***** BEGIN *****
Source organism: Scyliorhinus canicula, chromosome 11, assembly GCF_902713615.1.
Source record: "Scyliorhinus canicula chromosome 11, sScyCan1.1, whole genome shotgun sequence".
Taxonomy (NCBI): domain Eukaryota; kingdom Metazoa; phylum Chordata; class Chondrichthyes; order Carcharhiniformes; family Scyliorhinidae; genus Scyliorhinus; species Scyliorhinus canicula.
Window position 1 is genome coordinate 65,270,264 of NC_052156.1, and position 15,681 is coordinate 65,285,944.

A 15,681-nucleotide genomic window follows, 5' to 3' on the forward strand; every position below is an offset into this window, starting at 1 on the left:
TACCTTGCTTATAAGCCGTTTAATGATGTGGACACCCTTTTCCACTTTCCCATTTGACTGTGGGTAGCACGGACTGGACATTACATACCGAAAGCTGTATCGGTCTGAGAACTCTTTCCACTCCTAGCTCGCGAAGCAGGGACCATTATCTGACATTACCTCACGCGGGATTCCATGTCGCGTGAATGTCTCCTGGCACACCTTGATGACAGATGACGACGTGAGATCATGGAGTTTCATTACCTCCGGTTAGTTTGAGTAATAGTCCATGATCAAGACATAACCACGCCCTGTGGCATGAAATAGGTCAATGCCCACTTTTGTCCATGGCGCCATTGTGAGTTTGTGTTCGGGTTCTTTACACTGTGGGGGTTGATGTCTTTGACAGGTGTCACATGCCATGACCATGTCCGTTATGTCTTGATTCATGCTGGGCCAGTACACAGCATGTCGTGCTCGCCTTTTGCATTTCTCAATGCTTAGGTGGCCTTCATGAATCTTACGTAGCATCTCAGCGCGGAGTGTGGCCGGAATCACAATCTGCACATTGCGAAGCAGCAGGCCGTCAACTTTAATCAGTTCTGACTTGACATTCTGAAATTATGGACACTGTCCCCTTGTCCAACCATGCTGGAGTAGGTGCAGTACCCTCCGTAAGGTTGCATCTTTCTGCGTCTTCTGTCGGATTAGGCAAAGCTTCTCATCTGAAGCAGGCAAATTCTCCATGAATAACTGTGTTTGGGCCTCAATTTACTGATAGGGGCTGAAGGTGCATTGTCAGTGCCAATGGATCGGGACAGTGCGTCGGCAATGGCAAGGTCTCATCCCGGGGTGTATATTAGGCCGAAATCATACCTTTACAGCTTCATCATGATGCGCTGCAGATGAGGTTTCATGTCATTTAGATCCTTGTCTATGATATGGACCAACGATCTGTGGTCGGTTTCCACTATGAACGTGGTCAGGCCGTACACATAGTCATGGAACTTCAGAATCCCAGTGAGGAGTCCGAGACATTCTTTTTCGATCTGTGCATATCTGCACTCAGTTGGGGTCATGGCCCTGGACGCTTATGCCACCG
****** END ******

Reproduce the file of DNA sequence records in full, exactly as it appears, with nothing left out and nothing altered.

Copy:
Source organism: Scyliorhinus canicula, chromosome 11, assembly GCF_902713615.1.
Source record: "Scyliorhinus canicula chromosome 11, sScyCan1.1, whole genome shotgun sequence".
Taxonomy (NCBI): domain Eukaryota; kingdom Metazoa; phylum Chordata; class Chondrichthyes; order Carcharhiniformes; family Scyliorhinidae; genus Scyliorhinus; species Scyliorhinus canicula.
Window position 1 is genome coordinate 65,270,264 of NC_052156.1, and position 15,681 is coordinate 65,285,944.

A 15,681-nucleotide genomic window follows, 5' to 3' on the forward strand; every position below is an offset into this window, starting at 1 on the left:
TACCTTGCTTATAAGCCGTTTAATGATGTGGACACCCTTTTCCACTTTCCCATTTGACTGTGGGTAGCACGGACTGGACATTACATACCGAAAGCTGTATCGGTCTGAGAACTCTTTCCACTCCTAGCTCGCGAAGCAGGGACCATTATCTGACATTACCTCACGCGGGATTCCATGTCGCGTGAATGTCTCCTGGCACACCTTGATGACAGATGACGACGTGAGATCATGGAGTTTCATTACCTCCGGTTAGTTTGAGTAATAGTCCATGATCAAGACATAACCACGCCCTGTGGCATGAAATAGGTCAATGCCCACTTTTGTCCATGGCGCCATTGTGAGTTTGTGTTCGGGTTCTTTACACTGTGGGGGTTGATGTCTTTGACAGGTGTCACATGCCATGACCATGTCCGTTATGTCTTGATTCATGCTGGGCCAGTACACAGCATGTCGTGCTCGCCTTTTGCATTTCTCAATGCTTAGGTGGCCTTCATGAATCTTACGTAGCATCTCAGCGCGGAGTGTGGCCGGAATCACAATCTGCACATTGCGAAGCAGCAGGCCGTCAACTTTAATCAGTTCTGACTTGACATTCTGAAATTATGGACACTGTCCCCTTGTCCAACCATGCTGGAGTAGGTGCAGTACCCTCCGTAAGGTTGCATCTTTCTGCGTCTTCTGTCGGATTAGGCAAAGCTTCTCATCTGAAGCAGGCAAATTCTCCATGAATAACTGTGTTTGGGCCTCAATTTACTGATAGGGGCTGAAGGTGCATTGTCAGTGCCAATGGATCGGGACAGTGCGTCGGCAATGGCAAGGTCTCATCCCGGGGTGTATATTAGGCCGAAATCATACCTTTACAGCTTCATCATGATGCGCTGCAGATGAGGTTTCATGTCATTTAGATCCTTGTCTATGATATGGACCAACGATCTGTGGTCGGTTTCCACTATGAACGTGGTCAGGCCGTACACATAGTCATGGAACTTCAGAATCCCAGTGAGGAGTCCGAGACATTCTTTTTCGATCTGTGCATATCTGCACTCAGTTGGGGTCATGGCCCTGGACGCTTATGCCACCG